I freaked out, I didn’t have money, so I called my brother, brother came and picked me and puppy up, we called the breeder, breeder said bring puppy back, so we did. The breeder took a look at the puppy and said she’s fine and we could take another puppy if we want. We were heartbroken and tried to tell them she needs medical help, she’s sick, they brushed it off saying she’s just “homesick”, we asked for our money back and they said no refunds.

We left, no puppy, no money, hearts broken.


JAEL – Pit Bull Terrier

I got Jael when I was around 23 years old and I lived with my parents at the time. They lived on a 10 acre property in Kleinburg. I was determined to do things right with this puppy. Jael stayed in my room when I was home. I had a crate and I took her out constantly for potty breaks. I was the type of person that did not want puppy Jael to pee or poo in my room. There were no newspapers or pee pads to pee indoors. During the weekdays, I had the priviledge to take her to work and I would take her outside for potty breaks every other hour or between her naps, the perks of being the boss’s daughter. I scheduled her food and water so I knew what was going in and I estimated when to take her out so she could eliminate. She had two accidents growing up and that was amazing! But I was super tired! I woke up in the middle of the night even to take her out. I was sleep deprived the first four to six months of having her but I was determined. My mom told me it was like I had a newborn.

Oh boy, then the teething came, she was great until one day I went to do a bank deposit at BMO, she came with me as usual and one guy (let’s call him stupidhead) asked if he could see her. He starts petting her and asks me what breed she is, I tell him she’s a pit bull, he puts his hand in her mouth and starts saying, “Bite down”, “Bite Down!”. He thought he was hilarious. I pulled her away from him and told him, she’s actually not supposed to put any skin in her mouth. After that day she was mouthing at my hands and arms. She got corrected by her chain collar and I’d try to redirect her onto a chew toy but she liked to play “bite down” on Lilli. I think she even created the “kneecap game” (ok, I called it that), she would find the perfect time when I wasn’t paying attention (like on my flip phone) and run towards me and try to bite my kneecap. We went to a trainer in Mt.Albert to correct it and worked on obedience, I was in terror of her trying to eat me from 1 year old to 2 year old and it was a power struggle almost every other day.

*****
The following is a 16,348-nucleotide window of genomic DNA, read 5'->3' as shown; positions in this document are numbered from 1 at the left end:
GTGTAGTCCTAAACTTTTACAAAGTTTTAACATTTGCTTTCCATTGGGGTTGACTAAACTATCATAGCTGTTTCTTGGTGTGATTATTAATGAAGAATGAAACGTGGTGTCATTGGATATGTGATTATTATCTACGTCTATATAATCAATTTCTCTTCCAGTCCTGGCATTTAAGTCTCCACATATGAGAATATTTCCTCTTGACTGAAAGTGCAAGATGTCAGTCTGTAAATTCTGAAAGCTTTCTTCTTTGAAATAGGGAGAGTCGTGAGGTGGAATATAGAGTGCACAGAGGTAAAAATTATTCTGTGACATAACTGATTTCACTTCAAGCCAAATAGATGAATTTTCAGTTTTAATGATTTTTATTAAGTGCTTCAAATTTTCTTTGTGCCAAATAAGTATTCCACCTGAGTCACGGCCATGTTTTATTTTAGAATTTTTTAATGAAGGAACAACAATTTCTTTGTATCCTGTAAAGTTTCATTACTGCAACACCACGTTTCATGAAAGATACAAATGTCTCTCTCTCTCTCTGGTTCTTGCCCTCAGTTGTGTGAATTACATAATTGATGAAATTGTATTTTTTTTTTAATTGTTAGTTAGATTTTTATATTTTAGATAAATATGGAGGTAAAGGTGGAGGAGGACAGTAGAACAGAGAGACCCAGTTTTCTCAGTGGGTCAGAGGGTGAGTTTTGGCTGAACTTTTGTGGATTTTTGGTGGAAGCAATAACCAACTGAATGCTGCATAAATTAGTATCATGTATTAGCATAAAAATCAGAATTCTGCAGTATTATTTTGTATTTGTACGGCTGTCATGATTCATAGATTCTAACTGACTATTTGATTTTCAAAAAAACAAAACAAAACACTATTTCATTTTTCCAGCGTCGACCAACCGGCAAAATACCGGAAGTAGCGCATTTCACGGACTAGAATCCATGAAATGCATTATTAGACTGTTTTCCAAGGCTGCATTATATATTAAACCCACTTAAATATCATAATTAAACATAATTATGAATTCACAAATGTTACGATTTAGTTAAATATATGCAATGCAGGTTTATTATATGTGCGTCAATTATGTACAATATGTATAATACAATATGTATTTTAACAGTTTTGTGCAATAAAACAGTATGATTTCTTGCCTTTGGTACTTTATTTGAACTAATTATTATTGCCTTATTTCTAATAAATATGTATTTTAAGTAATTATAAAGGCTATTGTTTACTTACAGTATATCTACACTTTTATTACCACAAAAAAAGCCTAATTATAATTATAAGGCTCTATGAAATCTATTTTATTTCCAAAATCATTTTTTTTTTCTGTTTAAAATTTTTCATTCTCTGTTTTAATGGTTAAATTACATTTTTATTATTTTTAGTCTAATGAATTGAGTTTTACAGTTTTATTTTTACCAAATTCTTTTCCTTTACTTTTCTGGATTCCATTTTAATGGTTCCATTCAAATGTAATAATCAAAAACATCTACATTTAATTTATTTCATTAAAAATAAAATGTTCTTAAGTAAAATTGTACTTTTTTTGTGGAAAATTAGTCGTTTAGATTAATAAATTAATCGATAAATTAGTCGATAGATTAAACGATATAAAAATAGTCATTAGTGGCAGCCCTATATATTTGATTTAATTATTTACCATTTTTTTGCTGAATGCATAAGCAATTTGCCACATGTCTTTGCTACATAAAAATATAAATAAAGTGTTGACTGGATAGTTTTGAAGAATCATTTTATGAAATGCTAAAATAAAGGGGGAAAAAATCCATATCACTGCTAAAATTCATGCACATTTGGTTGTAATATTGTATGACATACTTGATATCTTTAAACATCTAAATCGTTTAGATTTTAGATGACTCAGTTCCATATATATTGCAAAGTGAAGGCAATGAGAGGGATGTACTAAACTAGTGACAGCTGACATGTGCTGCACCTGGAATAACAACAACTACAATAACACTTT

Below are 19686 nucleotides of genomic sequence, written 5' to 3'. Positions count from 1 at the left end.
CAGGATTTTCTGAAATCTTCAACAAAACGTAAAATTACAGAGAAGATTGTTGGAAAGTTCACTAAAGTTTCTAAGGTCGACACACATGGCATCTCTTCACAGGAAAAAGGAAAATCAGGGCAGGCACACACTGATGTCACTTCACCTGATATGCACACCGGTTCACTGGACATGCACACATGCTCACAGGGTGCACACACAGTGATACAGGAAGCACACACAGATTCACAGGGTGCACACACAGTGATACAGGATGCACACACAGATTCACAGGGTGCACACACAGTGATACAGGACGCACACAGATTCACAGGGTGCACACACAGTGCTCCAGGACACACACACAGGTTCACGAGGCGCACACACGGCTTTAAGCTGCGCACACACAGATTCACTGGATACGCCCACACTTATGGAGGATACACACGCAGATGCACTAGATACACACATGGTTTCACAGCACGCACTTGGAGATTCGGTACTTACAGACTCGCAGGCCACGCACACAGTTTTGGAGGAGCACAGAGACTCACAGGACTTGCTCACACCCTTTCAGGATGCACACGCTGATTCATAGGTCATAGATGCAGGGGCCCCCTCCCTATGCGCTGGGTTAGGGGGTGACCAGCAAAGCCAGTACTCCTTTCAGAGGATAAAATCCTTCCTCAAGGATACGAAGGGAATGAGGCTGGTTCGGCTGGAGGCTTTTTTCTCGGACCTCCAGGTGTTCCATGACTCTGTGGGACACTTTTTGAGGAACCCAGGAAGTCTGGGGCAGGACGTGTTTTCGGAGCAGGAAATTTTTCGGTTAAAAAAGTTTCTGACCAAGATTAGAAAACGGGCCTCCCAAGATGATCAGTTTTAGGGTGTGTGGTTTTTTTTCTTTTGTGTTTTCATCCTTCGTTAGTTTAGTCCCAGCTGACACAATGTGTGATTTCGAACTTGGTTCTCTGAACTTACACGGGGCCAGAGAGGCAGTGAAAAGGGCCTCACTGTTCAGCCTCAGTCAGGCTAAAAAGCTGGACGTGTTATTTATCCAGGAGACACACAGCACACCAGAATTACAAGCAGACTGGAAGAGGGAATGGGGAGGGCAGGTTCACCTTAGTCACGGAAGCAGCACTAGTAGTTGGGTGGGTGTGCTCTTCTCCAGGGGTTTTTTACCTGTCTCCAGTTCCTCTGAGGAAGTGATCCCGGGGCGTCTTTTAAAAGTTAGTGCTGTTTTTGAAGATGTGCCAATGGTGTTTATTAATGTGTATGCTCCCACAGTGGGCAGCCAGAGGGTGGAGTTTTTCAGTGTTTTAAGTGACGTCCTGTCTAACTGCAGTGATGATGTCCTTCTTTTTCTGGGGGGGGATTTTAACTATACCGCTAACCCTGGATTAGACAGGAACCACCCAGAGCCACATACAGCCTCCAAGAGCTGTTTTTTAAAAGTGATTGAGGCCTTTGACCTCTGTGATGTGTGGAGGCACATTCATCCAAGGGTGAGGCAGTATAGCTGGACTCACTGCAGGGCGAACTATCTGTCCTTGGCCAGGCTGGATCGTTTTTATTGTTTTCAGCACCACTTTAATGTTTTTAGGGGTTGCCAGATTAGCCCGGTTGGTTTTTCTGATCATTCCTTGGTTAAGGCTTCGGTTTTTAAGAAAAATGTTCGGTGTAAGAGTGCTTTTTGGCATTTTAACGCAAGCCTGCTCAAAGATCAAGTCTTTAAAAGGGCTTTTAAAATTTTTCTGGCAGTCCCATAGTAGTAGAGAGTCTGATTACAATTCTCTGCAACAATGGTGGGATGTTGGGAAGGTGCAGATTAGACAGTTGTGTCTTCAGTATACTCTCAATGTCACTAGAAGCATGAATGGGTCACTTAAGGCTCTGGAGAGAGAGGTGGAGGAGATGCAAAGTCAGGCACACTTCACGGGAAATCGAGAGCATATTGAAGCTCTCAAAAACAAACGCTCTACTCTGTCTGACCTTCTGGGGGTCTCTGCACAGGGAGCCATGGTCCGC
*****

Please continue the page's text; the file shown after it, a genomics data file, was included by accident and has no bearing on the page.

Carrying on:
When I got Jael, I promised myself, I would not give her up to my uncle’s farm no matter what. By the time she was two years old, I moved to North York where there were so many dogs, cats, racoons, skunks, and squirrels. She was unsocialized with other dogs (my mistake totally), living on my parents 10 acre lot didn’t give us a lot of chances to meet other dogs. The pit bull ban was coming into effect so I needed to learn how to take control of her dog aggressive behaviour. It took a lot of training and patience until we were finally cool. She became the best dog but it took a lot of money, time, effort, love, bandaids, tears, and patience.

When anyone asks me if I would ever get a puppy again, my answer has been no, never again. All the puppies I had were work, but Jael was the most work because I stuck through all the crap she dished out and kept her knowing what the meaning of work was, it was being a responsible dog owner. And it’s not temporary.

Even though I’m experienced with handling a lot of dogs now, my answer is you’d have to pay me really well for me to consider getting a puppy.

Here’s my advice if you are thinking of getting a puppy vs. adopting an older dog.

I’ll always recommend getting an older dog because there are so many out there needing a second chance.

Bolt (my American Eskimo) was given up at two-years old, we found him on Kijiji, his family could no longer care for him, I could see the heartbreak in their eyes as they said goodbye with a mixture of relief that I would be the better home for him.